Though those of your who’ve been following my series on the history of the Goldings hops closely will have thought that all that’s left is the out takes but in fact we’re going to have to go back to Farnham for some early, pre-whitebine information.
In “The Hop Industry” (1934) Hubert H Parker cites some fascinating facts from William Ellis’ “Modern Husbandman” (1750):
“The Farnham hop is pale tender sort, and more delicate but looser that the browner Canterbury hop, which latter however has the merit that it ‘never deceives the buyer’. But in Kent they are beginning to displace the brown Canterbury hop by the Farnham variety. ”
“In 1737 only one acre (in Kent) was planted with the pale Farnham or Surrey bines.” But in 1750 Ellis writes “Within these four years past they have greatly increased the growth of the Surrey or pale hop … since the pale sort of malt liquors are more in esteem throughout our island”
This got me all excited as it shows that before the Farnham Whitebine was selected in 1750 cuttings from the best Farnham hops were already being sent to Kent. With there being Farnham Whitebines and pale Farnham/Surrey bines both going to Kent it does get me thinking that my earlier point that Farnham, Canterbury and Mathon Whitebines are one and the same plant is shaken slightly. On the plus side it gives me a likely ancestor for the Farnham Whitebines, as they could well have originated as a bud sports from the pale Farnham/Surrey bines. That would be the common practice of taking an improved cutting from the best hop available, and is how the Canterbury Golding originated from the Canterbury Whitebine.
So as the pale Farnham/Surrey bines had already been sent elsewhere could the Canterbury and Mathon Whitebines also be descended from these earlier plants and not Peckham William's Farnham Whitebine?
Personally I think not. The Farnham Whitebine was considered the best of the English hops and certainly superseded the pale bines in Surrey so could easily do that elsewhere too. Percival considered Farnham, Canterbury and Mathon Whitebines to be one and the same plant and he's our best source, even if some have now started to question him on another matter.Perhaps though the Goldings group of hops is enlarged by adding the pale Surrey/Farnham hop a possible earlier ancestor? This would put the known history back to before 1737 which is nice.
Another point mentioned that I haven't reallly picked up on before: pale hops were wanted for making pale beer. Nowadays it's only the colour of the malt that's considered important. I wonder how much colour hops can add to pale beers?
But back to my notes. Parker continues:
"Farnham hops maintened the postition of pre-eminence which they enjoyed at the beginning of the eighteenth centruy until 1850 at least, but the select committee of 1890 reported that the best hops were grown in East Kent, next came Farnham hops, then Hereford and Worcester and the Weald of Kent and Sussex last. 1908 East Kents are thought to have declined a little in quality but are still places first; Mid-Kents, Hereford and Worcester, now considered equal are second and the Weald of Kent and Sussex follow. Farnham's are not mentioned. The gradual decline of Farnham as the centre of the production of the finest quality hops is not easy to explain. The Farnham growers had so assured a position for 150 years: soil and climate were suitable to the production of hops of superior quality: cultivation was brought to a fine state of perfection and their methods of marketing graded hops in sealed pockets left little to be desired.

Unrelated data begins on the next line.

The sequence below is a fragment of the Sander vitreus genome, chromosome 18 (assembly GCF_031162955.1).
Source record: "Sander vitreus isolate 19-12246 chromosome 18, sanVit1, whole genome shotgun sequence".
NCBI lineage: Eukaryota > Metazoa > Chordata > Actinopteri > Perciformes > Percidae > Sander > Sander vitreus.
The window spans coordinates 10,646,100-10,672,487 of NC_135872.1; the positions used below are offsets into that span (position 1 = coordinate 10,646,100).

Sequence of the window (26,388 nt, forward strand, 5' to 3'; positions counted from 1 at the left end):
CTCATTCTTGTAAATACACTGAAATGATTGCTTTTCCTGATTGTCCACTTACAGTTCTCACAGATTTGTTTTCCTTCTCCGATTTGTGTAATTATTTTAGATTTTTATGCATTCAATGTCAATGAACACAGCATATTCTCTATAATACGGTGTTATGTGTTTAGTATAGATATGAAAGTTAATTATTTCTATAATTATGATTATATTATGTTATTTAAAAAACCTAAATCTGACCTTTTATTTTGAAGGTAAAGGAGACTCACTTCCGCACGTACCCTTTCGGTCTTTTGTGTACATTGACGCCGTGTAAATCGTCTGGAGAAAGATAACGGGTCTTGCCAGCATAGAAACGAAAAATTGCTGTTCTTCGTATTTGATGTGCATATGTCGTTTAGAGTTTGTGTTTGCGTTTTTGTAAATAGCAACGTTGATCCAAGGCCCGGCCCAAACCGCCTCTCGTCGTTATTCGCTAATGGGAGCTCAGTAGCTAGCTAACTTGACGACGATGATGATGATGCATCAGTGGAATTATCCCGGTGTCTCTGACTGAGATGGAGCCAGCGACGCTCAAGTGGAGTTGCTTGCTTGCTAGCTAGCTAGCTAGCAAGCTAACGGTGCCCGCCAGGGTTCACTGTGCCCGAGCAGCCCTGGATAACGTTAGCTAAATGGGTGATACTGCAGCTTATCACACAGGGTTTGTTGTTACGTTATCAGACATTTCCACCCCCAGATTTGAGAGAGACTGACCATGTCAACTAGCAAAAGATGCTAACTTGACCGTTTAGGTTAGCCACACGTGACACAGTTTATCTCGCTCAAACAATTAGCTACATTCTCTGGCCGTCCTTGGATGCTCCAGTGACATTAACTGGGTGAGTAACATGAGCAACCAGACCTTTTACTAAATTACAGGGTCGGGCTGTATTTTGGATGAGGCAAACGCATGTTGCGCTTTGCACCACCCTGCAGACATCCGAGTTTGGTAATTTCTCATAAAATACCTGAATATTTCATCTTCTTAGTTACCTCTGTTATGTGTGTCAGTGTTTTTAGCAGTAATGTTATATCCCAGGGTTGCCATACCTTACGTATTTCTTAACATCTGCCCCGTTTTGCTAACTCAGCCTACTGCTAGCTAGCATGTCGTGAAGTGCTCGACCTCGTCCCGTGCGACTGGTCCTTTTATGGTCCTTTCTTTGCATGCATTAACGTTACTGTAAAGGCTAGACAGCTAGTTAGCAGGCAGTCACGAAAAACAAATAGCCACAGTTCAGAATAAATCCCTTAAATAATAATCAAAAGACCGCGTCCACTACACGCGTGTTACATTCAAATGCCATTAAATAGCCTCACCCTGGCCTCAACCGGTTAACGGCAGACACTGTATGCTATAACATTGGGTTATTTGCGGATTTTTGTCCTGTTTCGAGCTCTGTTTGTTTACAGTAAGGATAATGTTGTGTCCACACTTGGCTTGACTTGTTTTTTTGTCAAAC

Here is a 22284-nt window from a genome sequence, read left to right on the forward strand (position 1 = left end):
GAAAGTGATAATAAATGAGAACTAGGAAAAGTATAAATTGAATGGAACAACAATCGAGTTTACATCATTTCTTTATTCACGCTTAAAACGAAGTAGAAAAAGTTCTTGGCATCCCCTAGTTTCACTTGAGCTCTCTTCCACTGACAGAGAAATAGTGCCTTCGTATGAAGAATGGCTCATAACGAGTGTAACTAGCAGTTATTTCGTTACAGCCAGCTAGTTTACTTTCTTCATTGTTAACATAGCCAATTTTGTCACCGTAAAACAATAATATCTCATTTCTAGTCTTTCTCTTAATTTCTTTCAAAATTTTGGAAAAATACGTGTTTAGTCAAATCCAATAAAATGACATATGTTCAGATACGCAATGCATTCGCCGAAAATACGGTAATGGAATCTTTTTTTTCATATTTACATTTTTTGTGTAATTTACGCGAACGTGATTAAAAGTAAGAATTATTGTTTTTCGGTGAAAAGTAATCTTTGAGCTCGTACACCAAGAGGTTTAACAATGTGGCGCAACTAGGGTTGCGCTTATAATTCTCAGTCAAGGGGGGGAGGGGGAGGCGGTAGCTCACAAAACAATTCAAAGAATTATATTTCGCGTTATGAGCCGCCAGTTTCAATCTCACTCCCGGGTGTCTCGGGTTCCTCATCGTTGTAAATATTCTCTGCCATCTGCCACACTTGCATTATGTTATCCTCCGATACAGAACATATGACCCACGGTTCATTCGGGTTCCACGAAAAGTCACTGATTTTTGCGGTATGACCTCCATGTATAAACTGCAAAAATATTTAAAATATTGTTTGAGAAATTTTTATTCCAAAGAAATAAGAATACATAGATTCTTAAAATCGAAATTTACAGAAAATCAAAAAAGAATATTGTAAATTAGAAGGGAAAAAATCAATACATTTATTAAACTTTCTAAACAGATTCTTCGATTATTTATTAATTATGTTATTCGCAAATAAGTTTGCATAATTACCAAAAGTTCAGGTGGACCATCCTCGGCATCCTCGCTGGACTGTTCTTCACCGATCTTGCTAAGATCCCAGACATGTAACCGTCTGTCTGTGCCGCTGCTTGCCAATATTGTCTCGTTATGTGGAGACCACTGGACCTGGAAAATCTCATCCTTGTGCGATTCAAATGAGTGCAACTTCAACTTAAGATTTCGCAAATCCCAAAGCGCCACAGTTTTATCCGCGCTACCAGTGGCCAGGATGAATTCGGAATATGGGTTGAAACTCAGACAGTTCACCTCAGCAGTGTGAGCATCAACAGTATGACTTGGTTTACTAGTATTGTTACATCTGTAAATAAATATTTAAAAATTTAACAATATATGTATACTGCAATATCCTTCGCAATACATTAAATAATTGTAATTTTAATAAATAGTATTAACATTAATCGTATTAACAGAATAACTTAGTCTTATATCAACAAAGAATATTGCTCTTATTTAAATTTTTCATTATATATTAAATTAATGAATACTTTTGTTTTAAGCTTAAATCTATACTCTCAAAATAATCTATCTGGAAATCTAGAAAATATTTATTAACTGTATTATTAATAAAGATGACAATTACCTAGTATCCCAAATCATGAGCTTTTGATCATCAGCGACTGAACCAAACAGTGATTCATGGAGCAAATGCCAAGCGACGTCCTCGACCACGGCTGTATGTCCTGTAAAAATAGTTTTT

In earlier years Farnham hops had gone principally to brewers in the midlands, who in the later part of the period, were able to find in the Hereford and Worcester districts a class of hop which was very suitable for their business at a price well below that of Farnham's."In my post on the Farnham Whitebines I go into the decline of Farnham hops, which was mainly caused by improved tranportation leading to increased competition. Not a bad run run though, being Britain's best for over 150 years.
There's part of the Management of Hops chapter from the Journal of the Royal Agricultural Society of England Volume 9 (1848) I should add considering it's relevance to Parker's later point about Farnham hops:
"At Farnham they are picked in a superior manner to any other district, being picked quite separate, free from leaves, and the inferior and discoloured hops sorted out and put by themselves, which in some degree accounts for the superiority and higher price of Farnham hops; but since Mid and East Kent Golding hops have been better picked and dried, they have been approached nearer to the price of Farnhams, and there has been an instance of hops grown in Kent making more money than any Farnham hops did the same year."So Farnham practices, as well as Farnham hops, spread to Kent.